by Terri Saul
To list all Bay Area bicycle friendly businesses, one would need to employ a device used by Jack Kerouac – the scroll. Area leaders who care about cycling also tend to care about liveable neighborhoods, being design-minded and creative, and getting things done through grit and gumption. Plans and profits don’t suffer in the process. The winners not only meet the basic EBBC criteria such as providing secure bike parking, EBBC maps, pre-tax bicycle commuter checks, and discounts for cyclists. They also celebrate Bike to Work Day every day by encouraging lunchtime rides, showering at the office, conducting workshops, promoting safety, and including spandex as a new option for casual Fridays.
Calthorpe Associates, an urban planning firm with a focus on walkable, bikeable communities, is the winner in the small non-retail category. “The majority of our work right now is specifically oriented toward climate change,” says Joe DiStefano, principal at Calthorpe, founding firm of Congress For the New Urbanism.
Garlynn Woodsong is a senior planner working exclusively on California projects. Both DiStefano and Woodsong are members of EBBC and various trails councils. DiStefano rides with the charmingly outfitted Knackered Tyres club, and is on the board of Liveable Berkeley. Woodsong is a member of Walk Oakland Bike Oakland (WOBO).
Aside from being a leader in designing bicycle friendly communities around the world, Calthorpe meets EBBC’s criteria for the award, including passing out federal bike vouchers. “I used mine for new tires,” says Woodsong. When asked about caring for communities, neighborhoods and streets, they replied in unison, “ That’s all we do.” DiStefano adds, “It’s not an exaggeration to say we live, dream, breathe, work the non-auto world.”
Being active turns into activism at the Actual Café, this year’s winner in the retail category. “The thing that I like about people in Oakland,” says Sal Bednarz, 41-year-old, soul-patch wearing owner of the café, “is that we don’t spend a lot of time talking about how much good we do. We just go out and do stuff.”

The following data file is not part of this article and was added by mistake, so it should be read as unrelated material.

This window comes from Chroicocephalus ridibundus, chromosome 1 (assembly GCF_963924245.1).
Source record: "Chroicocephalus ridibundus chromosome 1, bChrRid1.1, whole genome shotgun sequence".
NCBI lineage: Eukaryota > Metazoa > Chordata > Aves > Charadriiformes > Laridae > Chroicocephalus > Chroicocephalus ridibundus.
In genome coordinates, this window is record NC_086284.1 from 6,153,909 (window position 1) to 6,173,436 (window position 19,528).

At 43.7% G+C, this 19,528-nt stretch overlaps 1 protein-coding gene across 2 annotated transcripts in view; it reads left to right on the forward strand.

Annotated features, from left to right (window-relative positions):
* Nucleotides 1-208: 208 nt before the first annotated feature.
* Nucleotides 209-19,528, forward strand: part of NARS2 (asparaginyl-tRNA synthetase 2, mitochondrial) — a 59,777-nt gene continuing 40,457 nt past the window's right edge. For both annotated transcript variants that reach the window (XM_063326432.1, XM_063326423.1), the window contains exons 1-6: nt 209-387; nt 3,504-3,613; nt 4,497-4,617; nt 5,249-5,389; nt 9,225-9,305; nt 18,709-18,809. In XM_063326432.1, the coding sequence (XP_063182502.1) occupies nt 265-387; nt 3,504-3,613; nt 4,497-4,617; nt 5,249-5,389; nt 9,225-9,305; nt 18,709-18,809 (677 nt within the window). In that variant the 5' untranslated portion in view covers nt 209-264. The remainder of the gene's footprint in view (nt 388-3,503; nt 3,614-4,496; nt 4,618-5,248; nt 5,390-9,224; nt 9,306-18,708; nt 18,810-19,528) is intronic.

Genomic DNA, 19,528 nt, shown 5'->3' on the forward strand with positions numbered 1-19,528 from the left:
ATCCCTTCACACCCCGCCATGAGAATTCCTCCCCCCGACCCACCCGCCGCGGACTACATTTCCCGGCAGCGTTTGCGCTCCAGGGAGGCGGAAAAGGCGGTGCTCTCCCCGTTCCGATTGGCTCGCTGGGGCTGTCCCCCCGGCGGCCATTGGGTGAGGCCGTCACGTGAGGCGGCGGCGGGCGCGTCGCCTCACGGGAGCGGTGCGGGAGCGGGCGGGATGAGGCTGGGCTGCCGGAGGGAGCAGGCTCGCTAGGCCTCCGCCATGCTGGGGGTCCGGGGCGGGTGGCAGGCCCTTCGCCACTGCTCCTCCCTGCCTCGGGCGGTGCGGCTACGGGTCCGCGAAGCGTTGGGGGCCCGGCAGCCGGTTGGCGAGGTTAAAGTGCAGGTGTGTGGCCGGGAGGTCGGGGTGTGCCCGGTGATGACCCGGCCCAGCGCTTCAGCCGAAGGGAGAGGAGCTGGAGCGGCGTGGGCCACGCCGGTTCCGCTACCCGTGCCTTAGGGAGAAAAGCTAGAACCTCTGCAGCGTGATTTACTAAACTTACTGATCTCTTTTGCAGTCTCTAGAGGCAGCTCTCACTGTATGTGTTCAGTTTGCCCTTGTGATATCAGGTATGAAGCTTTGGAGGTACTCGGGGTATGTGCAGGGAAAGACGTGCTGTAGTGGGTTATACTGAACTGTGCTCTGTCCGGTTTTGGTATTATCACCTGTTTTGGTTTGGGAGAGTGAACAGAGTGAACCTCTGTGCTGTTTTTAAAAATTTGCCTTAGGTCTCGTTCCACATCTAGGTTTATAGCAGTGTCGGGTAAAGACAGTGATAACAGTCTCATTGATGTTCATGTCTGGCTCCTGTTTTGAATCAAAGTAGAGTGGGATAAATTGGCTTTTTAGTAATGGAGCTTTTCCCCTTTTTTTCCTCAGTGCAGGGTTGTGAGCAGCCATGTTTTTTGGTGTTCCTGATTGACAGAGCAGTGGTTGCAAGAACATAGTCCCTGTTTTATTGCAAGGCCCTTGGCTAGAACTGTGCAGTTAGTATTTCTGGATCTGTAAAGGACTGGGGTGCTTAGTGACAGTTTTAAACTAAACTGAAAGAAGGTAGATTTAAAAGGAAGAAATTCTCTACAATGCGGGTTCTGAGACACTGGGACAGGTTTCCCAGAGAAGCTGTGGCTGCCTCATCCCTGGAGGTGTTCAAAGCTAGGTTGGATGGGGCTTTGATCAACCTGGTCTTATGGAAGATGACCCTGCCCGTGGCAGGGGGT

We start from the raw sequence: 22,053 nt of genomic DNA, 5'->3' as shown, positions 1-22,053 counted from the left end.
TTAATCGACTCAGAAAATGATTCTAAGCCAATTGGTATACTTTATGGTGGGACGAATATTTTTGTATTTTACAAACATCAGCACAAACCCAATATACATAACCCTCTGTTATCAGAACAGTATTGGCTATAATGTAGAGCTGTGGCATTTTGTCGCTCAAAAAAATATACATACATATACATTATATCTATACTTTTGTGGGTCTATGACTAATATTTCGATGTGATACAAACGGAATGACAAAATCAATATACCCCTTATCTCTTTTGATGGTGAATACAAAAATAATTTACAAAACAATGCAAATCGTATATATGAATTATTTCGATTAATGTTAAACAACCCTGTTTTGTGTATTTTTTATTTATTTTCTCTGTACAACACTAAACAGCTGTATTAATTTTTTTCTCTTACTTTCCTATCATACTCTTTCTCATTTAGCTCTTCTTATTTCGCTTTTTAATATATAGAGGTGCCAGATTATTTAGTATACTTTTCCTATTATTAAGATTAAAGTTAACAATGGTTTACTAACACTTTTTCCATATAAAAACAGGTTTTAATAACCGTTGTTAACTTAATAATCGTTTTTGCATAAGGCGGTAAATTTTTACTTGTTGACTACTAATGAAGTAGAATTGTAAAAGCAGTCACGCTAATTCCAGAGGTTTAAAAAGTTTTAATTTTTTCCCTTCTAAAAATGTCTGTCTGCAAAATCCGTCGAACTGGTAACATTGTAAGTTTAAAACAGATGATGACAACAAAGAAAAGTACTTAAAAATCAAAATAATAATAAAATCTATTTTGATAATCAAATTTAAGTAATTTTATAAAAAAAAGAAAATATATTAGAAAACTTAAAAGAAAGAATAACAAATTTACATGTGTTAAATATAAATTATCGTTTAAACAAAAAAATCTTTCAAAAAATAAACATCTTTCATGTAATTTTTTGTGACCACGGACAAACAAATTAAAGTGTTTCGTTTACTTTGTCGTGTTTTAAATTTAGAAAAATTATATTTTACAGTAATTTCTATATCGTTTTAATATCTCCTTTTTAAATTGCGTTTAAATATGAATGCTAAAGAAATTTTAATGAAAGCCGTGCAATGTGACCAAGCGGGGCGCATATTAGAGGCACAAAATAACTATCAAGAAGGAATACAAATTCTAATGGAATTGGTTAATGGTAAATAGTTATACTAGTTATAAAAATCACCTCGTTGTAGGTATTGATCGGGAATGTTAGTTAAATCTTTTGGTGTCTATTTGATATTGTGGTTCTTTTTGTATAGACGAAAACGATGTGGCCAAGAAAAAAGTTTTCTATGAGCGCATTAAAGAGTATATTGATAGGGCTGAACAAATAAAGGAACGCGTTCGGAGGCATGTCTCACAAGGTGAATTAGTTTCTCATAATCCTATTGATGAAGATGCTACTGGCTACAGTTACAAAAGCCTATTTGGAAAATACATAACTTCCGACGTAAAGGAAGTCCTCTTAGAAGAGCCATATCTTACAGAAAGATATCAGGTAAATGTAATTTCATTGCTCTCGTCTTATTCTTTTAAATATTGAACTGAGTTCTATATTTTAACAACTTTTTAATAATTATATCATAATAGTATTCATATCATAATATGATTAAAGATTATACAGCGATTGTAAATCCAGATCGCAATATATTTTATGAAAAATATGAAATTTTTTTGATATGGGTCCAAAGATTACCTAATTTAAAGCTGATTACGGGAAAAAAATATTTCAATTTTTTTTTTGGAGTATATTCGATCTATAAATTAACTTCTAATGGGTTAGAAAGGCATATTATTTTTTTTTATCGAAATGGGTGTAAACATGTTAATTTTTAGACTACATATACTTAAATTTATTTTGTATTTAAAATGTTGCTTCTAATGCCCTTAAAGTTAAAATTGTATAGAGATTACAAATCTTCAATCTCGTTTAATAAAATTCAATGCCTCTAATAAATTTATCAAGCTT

Bednarz’ Wild West hitching post design for bike parking was noted by the New York Times Bay Area Blog. He’s also received attention for laptop-free weekends at the café. “Everything that I do,” Bednarz says, “is about trying to integrate into the neighborhood in various ways. Cycling is only a small piece of that.” Other pieces are donating food to Youth Spirit Artworks, and reaching out to nearby senior center elders (who frequent McDonald’s) with low prices and small portions. Who knows, maybe one of them will try a vegan donut for the first time.
Bednarz hopes that the success of his Actual Café experiment will lead other businesses to “see cyclists as a potential revenue stream, instead of cheap people who get in the way of cars.”
Innovative Interfaces, a library software company based in Emeryville, is the winner in the large non-retail category. Gene Shimshock, vice president of marketing, says, “We are the second largest employer of librarians in the state. They are a very socially aware group.” Among other benefits, they supply a large covered bike cage that is often full. They also participate in the commuter check program. “Innovative doesn’t deduct this money from our paychecks,” Andy Cohen, 49-year-old software engineer says, “they just give it to us – free money.” Andy rides his bike to work five days a week.